Seeking to explore power as crucial factor in the design of the built environment, we will look at energy systems and related objects, from sites of generation to spaces of consumption, from distribution networks to control rooms.

Tutors: Filip Geerts and Sanne van den Breemer
Director of Studies: Salomon Frausto

Contributors: Santiago Ardila, Juan Benavides, Daniella Camarena, Stef Dingen, Marco Fusco, Jack Garay Arauzo, Theodora Gelali, Shaiwanti Gupta, Hao Hsu, Marianthi Papangelopoulou, Felipe Quintero, Gent Shehu, Siyuan Wang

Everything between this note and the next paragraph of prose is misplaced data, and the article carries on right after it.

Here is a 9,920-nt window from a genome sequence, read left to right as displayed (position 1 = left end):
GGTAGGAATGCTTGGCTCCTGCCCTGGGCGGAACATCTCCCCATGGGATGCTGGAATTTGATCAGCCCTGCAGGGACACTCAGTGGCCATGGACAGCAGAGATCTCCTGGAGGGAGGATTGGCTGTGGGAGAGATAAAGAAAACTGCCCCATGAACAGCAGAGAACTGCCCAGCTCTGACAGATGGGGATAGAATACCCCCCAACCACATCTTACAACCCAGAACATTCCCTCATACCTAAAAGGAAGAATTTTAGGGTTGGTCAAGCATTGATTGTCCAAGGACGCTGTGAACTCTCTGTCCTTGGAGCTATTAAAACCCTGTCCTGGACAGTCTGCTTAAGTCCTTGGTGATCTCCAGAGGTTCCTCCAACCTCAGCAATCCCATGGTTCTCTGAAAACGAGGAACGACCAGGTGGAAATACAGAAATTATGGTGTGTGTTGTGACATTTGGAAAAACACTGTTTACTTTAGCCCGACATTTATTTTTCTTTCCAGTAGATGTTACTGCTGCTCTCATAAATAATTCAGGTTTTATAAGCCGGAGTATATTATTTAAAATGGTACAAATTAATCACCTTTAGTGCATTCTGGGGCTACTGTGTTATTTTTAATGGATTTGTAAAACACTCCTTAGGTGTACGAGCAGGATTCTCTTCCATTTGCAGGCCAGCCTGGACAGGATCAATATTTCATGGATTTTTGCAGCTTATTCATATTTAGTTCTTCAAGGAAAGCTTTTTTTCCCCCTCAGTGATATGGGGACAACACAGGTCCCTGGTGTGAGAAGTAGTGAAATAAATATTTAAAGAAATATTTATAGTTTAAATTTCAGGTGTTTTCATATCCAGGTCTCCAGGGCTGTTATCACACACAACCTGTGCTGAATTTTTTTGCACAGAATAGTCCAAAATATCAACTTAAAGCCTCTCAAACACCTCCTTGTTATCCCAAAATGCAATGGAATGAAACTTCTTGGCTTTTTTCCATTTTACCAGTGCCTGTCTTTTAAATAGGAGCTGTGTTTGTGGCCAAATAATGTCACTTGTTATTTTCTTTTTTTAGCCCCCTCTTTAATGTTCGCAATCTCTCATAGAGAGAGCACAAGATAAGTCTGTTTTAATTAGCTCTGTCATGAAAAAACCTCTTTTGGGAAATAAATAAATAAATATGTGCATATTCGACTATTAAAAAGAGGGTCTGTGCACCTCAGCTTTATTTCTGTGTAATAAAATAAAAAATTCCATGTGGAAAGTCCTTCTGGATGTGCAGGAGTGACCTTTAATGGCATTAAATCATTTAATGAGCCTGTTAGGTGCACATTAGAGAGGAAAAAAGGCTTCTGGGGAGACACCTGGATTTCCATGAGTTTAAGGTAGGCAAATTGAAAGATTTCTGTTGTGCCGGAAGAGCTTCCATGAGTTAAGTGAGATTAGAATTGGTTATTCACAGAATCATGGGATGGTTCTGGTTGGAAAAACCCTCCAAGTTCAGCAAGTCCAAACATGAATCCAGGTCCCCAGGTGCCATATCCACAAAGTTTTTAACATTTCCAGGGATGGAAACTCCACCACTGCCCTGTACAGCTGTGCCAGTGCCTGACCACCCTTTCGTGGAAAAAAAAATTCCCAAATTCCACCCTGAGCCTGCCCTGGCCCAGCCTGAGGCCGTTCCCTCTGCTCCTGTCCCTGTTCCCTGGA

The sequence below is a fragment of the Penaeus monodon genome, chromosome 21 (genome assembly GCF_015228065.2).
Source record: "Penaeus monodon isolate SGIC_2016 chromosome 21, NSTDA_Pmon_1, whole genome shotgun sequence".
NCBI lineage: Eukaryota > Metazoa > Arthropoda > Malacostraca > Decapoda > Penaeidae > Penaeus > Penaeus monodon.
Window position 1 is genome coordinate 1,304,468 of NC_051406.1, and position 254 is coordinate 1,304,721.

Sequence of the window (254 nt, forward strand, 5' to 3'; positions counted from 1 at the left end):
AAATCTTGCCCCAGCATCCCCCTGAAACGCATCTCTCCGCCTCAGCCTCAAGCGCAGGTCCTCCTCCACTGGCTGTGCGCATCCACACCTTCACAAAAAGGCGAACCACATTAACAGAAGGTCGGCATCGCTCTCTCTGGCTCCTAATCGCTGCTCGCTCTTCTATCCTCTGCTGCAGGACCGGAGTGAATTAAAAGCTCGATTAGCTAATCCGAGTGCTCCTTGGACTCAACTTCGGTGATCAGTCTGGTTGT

The term wazawai (災) in Japanese stands for catastrophic misfortune and it’s made up of the kanji for 火 (fire) and topped by what looks like three hiragana く(ku) which is a short version of the kanji for river. Wazawai is an old kanji that originally meant the wrath of the heavens (floods and fire) descending upon the land to punish evildoers[1]. This catastrophe can be divided in two categories: manmade disasters (人災) and natural disasters (天災). Nuclear power explosions, fires, tsunamis, typhoons, and earthquakes are all part of the most dreaded words in Japanese language.